NENA O'Neill wore a black sweater, eyeglasses dangled from some sort of beaded string, a nice figure, her hair streaked with a gray, may-be 55 years old, but hard to tell. All in all, a type. She is a type. She and her husband, George, wrote a book called "Open Marriage" which said, more or less, that you could have your cake and eat it too, and now she has written another book and it comes down to something like that old joke about telegrams: Disregard first book.
She does not quite say that in just those words, of course. After all, there was lots in the first book that had nothing to do with sex and infidelity and that sort of thing, and you cannot blame the O'Neills if the title of their book came to mean something else, something they did not mean, something like "swinging." But they did have those sections about sex that one called "Fidelity Redefined." and while they did not recommend infidelity, they did not advise against it, either. In fact, they sort of hinted that it might be a good thing - "rewarding and beneficial to an open marriage," is the way they put it.
Anyway, the book came out in 1972 and it sold something like 3 1/2 million copies, hard and soft cover, and there was something about it, apparently, that struck a chord. It was a book for the times and it said over and over again that you should be honest, straight, out-front, give space, let the other person do their thing, communicate and if you wanted to have an affair, for God's sake, do be honest about it - don't sneak around, make excuses, call late in the afternoon with some cock-and-bull story about work. Simply pick up the phone and say, honey, I'll be a bit late tonight. I'm going to have an affair.
Now O'Neill is sitting in her publisher's office and we are talking of the new book and the old book and life in general. I have just read an article about O'Neill and so I call her up because there is something in the air that I have been meaning to write about. If there is a title for it, it is something like "Sex is Dead" but that, of course, is not exactly what I mean.It is rather that people are now talking about relationships and romance and love and marriage and all of a sudden that is what you are hearing. The person to see now is O'Neill because she is the apostle of what in the popular mind is something else - open marriage. Something about that didn't work.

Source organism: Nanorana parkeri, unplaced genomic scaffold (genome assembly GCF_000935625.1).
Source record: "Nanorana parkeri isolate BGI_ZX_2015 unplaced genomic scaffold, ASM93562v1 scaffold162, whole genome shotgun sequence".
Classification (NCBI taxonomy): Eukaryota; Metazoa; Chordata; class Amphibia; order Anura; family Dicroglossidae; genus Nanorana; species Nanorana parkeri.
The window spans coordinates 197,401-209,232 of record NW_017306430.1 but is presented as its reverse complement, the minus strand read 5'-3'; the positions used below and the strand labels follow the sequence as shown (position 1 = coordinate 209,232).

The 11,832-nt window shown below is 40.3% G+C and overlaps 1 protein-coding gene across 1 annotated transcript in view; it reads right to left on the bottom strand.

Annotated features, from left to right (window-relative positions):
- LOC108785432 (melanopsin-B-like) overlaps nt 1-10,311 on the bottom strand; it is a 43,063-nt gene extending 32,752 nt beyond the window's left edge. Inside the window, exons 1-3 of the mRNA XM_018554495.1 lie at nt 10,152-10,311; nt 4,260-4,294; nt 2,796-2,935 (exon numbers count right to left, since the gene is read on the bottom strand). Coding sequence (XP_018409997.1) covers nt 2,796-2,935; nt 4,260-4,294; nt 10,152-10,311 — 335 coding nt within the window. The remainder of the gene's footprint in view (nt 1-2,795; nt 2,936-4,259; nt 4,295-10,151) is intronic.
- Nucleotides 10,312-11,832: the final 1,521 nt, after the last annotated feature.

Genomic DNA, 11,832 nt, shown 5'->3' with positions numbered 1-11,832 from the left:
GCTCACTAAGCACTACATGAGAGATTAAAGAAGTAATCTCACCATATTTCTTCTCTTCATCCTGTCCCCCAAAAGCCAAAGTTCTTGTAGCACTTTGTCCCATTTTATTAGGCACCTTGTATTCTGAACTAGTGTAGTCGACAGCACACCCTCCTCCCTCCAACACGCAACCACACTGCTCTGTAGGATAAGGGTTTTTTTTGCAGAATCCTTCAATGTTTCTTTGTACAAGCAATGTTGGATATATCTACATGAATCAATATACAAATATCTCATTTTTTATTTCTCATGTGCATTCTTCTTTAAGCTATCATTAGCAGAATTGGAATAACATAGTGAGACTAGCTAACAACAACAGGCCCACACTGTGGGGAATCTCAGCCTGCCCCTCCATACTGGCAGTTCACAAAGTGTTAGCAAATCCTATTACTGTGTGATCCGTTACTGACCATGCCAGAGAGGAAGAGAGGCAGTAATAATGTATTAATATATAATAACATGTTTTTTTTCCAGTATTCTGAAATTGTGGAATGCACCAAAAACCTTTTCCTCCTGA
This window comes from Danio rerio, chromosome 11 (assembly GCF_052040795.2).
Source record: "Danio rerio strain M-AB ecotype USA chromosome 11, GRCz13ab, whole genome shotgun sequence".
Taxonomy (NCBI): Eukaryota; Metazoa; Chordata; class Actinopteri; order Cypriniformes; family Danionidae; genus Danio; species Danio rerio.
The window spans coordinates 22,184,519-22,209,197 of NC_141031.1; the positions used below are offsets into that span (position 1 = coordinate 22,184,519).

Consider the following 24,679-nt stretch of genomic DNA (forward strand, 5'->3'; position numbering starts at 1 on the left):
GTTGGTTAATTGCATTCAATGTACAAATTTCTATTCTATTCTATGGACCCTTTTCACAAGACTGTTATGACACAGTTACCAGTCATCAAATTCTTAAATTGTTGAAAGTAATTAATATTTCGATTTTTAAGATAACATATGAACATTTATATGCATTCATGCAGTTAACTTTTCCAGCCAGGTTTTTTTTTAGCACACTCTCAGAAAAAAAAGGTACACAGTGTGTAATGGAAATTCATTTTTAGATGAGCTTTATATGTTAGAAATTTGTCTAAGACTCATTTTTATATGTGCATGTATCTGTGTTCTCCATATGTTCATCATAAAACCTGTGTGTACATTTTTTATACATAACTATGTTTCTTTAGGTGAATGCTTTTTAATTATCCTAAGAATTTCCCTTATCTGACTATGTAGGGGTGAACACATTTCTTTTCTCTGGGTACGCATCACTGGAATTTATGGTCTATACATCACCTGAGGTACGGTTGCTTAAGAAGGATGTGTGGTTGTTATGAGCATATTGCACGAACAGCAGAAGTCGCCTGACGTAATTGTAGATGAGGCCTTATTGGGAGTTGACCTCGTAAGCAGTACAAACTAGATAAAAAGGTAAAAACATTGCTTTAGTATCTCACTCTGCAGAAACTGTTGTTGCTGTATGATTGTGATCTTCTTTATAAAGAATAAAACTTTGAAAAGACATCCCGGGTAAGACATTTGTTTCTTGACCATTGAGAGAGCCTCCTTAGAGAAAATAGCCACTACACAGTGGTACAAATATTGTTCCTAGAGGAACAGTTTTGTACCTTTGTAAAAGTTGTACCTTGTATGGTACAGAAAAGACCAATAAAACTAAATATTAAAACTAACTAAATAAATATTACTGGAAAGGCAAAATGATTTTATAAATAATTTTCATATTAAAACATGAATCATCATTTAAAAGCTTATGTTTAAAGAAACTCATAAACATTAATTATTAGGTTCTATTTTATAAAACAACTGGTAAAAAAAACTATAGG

There were some early signs, some early hints. The communes, the first to proclaim the new life styles, were also the first to report that something was going wrong. Some of them were splitting up and the reason, the cause, was something no one anticipated jealousy. Imagine, jealousy. Who would have thought it?
But still, that was different. That was the kids and the hippies and about drugs and making love to be first person you met in the kitchen. That was not about real people - people who worked and commuted and subscribed to magazines and knew a cuisinart from a blender. For these people, the magazines and books kept saying there were options. Call the options what you will, to a lot of people it was called "Open Marriage."
But there were these couples I knew. They were open. They were honest. They were having affairs. They were not sneaking around (applause), they were lying (applause) they were being honest (whistles). They were being open. Everyone agreed that is was wonderful. The men agreed and the women agreed and I agreed and it all made you wonder. Then they split. There was something wrong. Invariably, someone couldn't take it. It had nothing to do with the head. The head understood.
It was the heart. It was, you should pardon the expression broken.
It all made you think. It made you think that maybe there are things we still don't know about men and women and maybe before we spit in the eye of tradition we ought to know what we're doing. I have some theories and one of them is that one of the ways you measure love is not with words, but with actions - with committment, with what you are willing to give up, with what you are willing to share with no one else.
But who really knows about such things? Who has the facts, the data? O'Neill has the data. She has interviewed all these couples. She has talked to them for her first book and for her second book and now we are talking and I am asking if it worked - did open marriage work. Her responses are couched in soft terms - in "restrospect" and "reevaluate." The picture begins to emerge. Most of the couples did not make it. They are no longer couples. There are things the O'Neills did not count on. One of them is jealousy. Still, she does not say it. She does not come out and say that they were wrong. She does not have to . After the interview, I glance at the press release about the new book and notice it is about something called "the newfidelity."
It's the end of an era.